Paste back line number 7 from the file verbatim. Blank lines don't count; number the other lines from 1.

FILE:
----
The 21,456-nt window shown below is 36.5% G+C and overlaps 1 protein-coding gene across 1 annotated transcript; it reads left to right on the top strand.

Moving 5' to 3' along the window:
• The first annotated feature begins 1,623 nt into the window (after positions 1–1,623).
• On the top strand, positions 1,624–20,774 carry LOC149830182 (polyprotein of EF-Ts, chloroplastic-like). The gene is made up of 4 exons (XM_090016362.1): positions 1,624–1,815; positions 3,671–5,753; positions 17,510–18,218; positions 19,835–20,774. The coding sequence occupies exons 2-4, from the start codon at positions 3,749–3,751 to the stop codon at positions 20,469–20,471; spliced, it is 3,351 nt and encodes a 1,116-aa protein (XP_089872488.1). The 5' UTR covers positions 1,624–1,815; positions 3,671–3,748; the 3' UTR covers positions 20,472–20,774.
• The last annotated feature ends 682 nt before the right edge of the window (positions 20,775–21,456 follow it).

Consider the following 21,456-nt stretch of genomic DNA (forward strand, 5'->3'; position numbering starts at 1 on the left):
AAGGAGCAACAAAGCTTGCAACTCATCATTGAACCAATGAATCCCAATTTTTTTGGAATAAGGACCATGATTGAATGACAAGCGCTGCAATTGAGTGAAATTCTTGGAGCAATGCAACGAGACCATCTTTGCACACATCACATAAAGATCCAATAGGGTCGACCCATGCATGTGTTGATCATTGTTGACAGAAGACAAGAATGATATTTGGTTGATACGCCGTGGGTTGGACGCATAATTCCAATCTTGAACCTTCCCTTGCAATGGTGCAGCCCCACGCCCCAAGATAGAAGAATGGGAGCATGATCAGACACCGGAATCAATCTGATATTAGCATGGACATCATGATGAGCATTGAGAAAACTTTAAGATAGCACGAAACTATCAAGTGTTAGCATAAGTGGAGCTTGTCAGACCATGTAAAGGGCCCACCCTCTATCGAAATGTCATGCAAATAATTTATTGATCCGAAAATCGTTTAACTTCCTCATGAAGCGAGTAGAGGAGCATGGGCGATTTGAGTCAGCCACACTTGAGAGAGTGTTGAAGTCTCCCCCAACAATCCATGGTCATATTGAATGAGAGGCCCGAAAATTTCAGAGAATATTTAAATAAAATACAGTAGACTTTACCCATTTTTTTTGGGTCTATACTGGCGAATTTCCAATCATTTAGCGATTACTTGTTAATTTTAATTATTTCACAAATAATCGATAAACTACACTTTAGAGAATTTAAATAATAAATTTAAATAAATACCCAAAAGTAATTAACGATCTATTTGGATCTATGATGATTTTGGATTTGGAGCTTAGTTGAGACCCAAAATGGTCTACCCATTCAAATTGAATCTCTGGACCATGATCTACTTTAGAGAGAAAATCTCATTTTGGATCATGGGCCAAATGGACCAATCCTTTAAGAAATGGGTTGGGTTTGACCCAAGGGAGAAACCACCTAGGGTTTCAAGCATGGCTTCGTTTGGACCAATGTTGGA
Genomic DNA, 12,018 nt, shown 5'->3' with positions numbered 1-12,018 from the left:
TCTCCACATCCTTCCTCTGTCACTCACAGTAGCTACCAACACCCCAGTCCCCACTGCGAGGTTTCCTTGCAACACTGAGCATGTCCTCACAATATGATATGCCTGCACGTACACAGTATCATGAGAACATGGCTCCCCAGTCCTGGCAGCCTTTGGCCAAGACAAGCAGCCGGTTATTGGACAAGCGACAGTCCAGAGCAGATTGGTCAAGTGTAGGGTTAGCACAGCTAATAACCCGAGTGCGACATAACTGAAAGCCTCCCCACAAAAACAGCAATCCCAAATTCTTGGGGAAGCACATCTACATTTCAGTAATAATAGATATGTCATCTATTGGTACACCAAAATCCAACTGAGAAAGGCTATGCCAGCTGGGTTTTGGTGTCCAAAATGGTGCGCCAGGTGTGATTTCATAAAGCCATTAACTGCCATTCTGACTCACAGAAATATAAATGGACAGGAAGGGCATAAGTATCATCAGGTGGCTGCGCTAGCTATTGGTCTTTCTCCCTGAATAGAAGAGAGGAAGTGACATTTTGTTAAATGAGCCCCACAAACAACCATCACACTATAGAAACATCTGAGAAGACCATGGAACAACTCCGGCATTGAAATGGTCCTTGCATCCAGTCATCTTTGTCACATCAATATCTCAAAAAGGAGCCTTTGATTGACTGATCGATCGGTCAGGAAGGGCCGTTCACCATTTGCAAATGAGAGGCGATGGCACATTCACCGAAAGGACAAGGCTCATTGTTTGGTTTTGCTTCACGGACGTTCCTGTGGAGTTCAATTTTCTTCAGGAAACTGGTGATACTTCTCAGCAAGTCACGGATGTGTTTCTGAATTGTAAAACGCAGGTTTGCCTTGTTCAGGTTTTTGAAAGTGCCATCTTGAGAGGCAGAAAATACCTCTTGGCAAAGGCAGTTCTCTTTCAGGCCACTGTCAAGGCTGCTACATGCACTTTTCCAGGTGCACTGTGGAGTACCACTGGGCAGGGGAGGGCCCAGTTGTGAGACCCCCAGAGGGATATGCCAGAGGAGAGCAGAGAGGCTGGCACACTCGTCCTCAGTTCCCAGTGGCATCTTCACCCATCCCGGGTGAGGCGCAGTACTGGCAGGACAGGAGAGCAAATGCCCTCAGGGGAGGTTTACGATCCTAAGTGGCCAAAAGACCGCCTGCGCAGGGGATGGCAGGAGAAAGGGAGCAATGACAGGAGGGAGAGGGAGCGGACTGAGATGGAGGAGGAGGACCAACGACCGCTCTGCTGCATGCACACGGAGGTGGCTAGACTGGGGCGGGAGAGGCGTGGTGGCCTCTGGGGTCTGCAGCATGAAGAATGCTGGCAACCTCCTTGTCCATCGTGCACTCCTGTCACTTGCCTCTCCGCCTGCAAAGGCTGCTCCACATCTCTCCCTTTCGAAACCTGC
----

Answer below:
AAGGAGCAACAAAGCTTGCAACTCATCATTGAACCAATGAATCCCAATTTTTTTGGAATAAGGACCATGATTGAATGACAAGCGCTGCAATTGAGTGAAATTCTTGGAGCAATGCAACGAGACCATCTTTGCACACATCACATAAAGATCCAATAGGGTCGACCCATGCATGTGTTGATCATTGTTGACAGAAGACAAGAATGATATTTGGTTGATACGCCGTGGGTTGGACGCATAATTCCAATCTTGAACCTTCCCTTGCAATGGTGCAGCCCCACGCCCCAAGATAGAAGAATGGGAGCATGATCAGACACCGGAATCAATCTGATATTAGCATGGACATCATGATGAGCATTGAGAAAACTTTAAGATAGCACGAAACTATCAAGTGTTAGCATAAGTGGAGCTTGTCAGACCATGTAAAGGGCCCACCCTCTATCGAAATGTCATGCAAATAATTTATTGATCCGAAAATCGTTTAACTTCCTCATGAAGCGAGTAGAGGAGCATGGGCGATTTGAGTCAGCCACACTTGAGAGAGTGTTGAAGTCTCCCCCAACAATCCATGGTCATATTGAATGAGAGGCCCGAAAATTTCAGAGAATATTTAAATAAAATACAGTAGACTTTACCCATTTTTTTTGGGTCTATACTGGCGAATTTCCAATCATTTAGCGATTACTTGTTAATTTTAATTATTTCACAAATAATCGATAAACTACACTTTAGAGAATTTAAATAATAAATTTAAATAAATACCCAAAAGTAATTAACGATCTATTTGGATCTATGATGATTTTGGATTTGGAGCTTAGTTGAGACCCAAAATGGTCTACCCATTCAAATTGAATCTCTGGACCATGATCTACTTTAGAGAGAAAATCTCATTTTGGATCATGGGCCAAATGGACCAATCCTTTAAGAAATGGGTTGGGTTTGACCCAAGGGAGAAACCACCTAGGGTTTCAAGCATGGCTTCGTTTGGACCAATGTTGGA